Tania Ganguli, Los Angeles Times (http://www.latimes.com/sports/lakers/la-sp-lakers-report-20161116-story.html)
Unselfishness might be an intangible trait, but it’s one Lakers Coach Luke Walton has learned to quantify.
After each game he coached for the Golden State Warriors, Walton and the rest of the staff got an email that included statistics that were very important to the team’s success.
Number of passes in the game. Number of assists. Hockey assists, the passes that lead to the credited assist.
As Walton has brought that focus on unselfishness to the Lakers, he’s also brought the interest in those numbers. One number in particular. The Lakers, like the Warriors, want to pass the ball at least 300 times per game. It’s a number passed down from Warriors Coach Steve Kerr, and one that’s been an effective predictor of how the Lakers will fare each night.
“It’s easier in basketball to stand around when you’re tired and hope somebody else can score,” Walton said. “Or if you have the ball to just try to go one on one. It’s an easier way to play. That’s what we’re trying to get away from and we’ve done a good job of it for the most part. … [At Golden State] most nights when we got over 300 we had high assists and we won a lot of ballgames. Even here, the games that we’ve had so far over 300 passes have been some of our better games.”
It was not a hallmark of how the Lakers played last season. They averaged 281.7 passes per game and ranked third to last in the NBA in passes, according to NBA.com, on their way to a 17-65 season. Only the Detroit Pistons and Oklahoma City Thunder passed the ball less.
The habits that deter players from passing the ball are hard to break, so the Lakers’ progress has been incremental. Through 12 games, they average 285 passes per game, which ranks fifth from the bottom. The league average is 301.5 passes per game.
But they have evidence it works.
So far this season, the Lakers have eclipsed 300 passes four times including in their upset victories over the Houston Rockets and Warriors. They are 3-1 in such games.
“It’s an easy number to hit,” guard Jordan Clarkson said. “Get in the paint, make plays for your teammates, get the guy the open shot, or get the guy who’s open the ball and they shoot it.”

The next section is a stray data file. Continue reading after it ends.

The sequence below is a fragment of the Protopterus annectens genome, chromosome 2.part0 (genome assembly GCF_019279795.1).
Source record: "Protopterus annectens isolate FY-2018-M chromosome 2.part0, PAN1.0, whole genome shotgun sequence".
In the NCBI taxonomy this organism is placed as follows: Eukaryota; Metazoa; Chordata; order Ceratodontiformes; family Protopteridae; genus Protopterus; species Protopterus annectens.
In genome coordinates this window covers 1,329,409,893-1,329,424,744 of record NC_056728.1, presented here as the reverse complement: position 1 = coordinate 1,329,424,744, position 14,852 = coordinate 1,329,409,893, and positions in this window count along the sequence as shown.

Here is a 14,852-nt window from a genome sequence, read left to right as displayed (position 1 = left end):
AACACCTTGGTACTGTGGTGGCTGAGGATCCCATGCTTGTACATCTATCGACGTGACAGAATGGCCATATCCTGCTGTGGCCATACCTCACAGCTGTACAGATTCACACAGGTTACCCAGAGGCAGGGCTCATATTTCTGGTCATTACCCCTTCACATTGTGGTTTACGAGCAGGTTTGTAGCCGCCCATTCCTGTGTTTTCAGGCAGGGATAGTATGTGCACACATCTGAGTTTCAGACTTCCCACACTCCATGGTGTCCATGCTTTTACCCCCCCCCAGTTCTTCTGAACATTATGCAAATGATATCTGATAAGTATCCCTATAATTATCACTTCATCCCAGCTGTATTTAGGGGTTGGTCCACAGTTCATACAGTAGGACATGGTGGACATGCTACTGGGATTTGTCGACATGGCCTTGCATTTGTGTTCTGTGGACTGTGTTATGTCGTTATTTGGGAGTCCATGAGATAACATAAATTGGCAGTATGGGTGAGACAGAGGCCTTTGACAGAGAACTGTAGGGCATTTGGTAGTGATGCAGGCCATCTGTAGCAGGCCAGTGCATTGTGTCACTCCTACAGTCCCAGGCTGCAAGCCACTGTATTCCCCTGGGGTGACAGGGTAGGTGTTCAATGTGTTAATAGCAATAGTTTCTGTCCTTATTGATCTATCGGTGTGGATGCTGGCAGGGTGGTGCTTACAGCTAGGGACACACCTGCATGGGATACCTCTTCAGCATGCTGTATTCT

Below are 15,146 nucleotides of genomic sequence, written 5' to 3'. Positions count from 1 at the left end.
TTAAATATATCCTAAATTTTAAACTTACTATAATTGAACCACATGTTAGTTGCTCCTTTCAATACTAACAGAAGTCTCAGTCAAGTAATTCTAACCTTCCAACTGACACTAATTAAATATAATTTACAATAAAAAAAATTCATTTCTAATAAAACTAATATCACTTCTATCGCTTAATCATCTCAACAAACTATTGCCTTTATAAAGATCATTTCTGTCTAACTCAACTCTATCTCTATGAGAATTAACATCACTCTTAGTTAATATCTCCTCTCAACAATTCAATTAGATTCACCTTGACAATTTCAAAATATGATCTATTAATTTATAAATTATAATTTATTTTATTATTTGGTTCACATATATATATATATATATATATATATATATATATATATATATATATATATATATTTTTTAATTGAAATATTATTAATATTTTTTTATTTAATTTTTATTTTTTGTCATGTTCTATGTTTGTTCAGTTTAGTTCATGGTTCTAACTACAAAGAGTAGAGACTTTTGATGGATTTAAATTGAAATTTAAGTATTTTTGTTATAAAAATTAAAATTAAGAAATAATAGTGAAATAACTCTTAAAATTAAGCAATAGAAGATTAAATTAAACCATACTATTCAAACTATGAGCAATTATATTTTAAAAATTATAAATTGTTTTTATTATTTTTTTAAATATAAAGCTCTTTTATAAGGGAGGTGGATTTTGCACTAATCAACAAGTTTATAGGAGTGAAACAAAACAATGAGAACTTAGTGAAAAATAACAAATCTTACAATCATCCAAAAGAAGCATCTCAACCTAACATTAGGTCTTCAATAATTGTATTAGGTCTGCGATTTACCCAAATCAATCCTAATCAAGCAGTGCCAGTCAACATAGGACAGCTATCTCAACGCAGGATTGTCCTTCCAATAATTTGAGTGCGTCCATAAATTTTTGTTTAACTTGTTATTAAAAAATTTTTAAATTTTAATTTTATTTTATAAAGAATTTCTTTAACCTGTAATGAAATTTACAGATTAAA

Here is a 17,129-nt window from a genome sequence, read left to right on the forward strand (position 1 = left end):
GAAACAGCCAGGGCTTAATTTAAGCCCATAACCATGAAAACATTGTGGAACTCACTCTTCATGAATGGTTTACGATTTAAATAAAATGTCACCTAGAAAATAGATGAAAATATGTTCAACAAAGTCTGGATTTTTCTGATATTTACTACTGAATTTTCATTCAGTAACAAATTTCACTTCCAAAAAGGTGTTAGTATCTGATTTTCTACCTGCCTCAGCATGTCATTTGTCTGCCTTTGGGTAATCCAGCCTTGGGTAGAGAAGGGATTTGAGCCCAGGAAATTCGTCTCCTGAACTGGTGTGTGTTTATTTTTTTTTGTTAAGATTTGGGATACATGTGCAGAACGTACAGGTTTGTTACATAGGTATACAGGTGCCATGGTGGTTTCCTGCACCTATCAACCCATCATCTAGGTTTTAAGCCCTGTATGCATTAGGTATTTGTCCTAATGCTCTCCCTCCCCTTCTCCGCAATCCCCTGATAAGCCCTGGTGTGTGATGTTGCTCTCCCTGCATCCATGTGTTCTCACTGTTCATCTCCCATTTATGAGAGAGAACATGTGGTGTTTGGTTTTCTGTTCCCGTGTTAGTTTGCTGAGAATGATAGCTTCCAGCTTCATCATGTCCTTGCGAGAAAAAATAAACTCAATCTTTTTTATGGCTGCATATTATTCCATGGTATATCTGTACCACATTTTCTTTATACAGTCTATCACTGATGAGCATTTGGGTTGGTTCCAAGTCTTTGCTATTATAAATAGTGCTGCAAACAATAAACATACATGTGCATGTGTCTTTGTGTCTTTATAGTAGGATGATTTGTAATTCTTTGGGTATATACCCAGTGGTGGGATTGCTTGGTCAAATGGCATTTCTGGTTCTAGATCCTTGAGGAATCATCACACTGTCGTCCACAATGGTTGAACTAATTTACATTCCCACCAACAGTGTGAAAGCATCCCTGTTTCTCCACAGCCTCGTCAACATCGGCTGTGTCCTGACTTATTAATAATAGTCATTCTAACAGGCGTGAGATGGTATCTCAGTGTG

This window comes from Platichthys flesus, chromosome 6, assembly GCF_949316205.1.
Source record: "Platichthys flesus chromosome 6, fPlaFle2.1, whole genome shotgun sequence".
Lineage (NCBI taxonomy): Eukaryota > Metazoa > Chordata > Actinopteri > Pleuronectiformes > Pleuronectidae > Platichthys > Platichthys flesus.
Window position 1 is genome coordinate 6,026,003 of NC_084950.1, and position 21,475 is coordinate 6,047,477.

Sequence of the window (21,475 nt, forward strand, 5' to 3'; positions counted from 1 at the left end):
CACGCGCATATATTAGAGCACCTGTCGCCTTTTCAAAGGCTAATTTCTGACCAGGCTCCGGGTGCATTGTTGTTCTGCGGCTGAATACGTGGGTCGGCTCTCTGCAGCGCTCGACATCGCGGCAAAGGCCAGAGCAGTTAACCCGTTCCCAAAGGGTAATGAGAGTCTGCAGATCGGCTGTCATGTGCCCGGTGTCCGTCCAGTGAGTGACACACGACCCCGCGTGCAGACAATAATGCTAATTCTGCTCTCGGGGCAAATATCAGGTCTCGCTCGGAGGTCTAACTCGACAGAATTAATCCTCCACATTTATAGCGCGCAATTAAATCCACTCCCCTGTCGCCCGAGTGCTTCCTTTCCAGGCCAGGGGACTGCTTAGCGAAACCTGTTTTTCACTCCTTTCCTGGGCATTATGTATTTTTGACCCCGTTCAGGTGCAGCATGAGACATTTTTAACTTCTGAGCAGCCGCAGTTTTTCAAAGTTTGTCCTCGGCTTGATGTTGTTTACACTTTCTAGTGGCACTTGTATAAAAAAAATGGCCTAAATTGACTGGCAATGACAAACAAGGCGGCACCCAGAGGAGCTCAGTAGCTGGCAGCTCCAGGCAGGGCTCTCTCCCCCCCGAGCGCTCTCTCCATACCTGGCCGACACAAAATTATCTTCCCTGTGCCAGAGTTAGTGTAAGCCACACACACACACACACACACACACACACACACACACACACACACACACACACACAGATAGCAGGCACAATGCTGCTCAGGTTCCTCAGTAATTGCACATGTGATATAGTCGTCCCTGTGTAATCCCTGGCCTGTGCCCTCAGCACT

Forward Julius Randle said the feel is more important than the numbers. He can tell on the court when the Lakers are passing the ball enough and when they aren’t.
Four of their five losses have come when the Lakers made fewer than 300 passes, and consequently scored fewer than 100 points. The Lakers’ 125-99 loss to the Minnesota Timberwolves was the game in which they passed the ball a season-low 252 times.
“I think it’s just common sense,” Randle said. “The team who’s going to move the ball and share the ball and trust each other, not just on the offensive end but on the defensive end, it’s a team who’s probably going to end up winning the game. We see success in that movement, it’s kind of become contagious.”
When they aren’t passing enough, the coaches talk more about the numbers and what they show.
Passing is in Walton’s blood. As a player, his best contribution to the Lakers was his passing ability. With it he created a 10-year NBA career in which he made himself an important part of two Lakers championship teams.
He knows from experience what benefits unselfishness can reap.
“You have to respect the game of basketball,” Walton said. “… The way we want to see the game and the way I see the game being played and the right way is by being unselfish. It’s by sharing the ball. Making the next open pass.”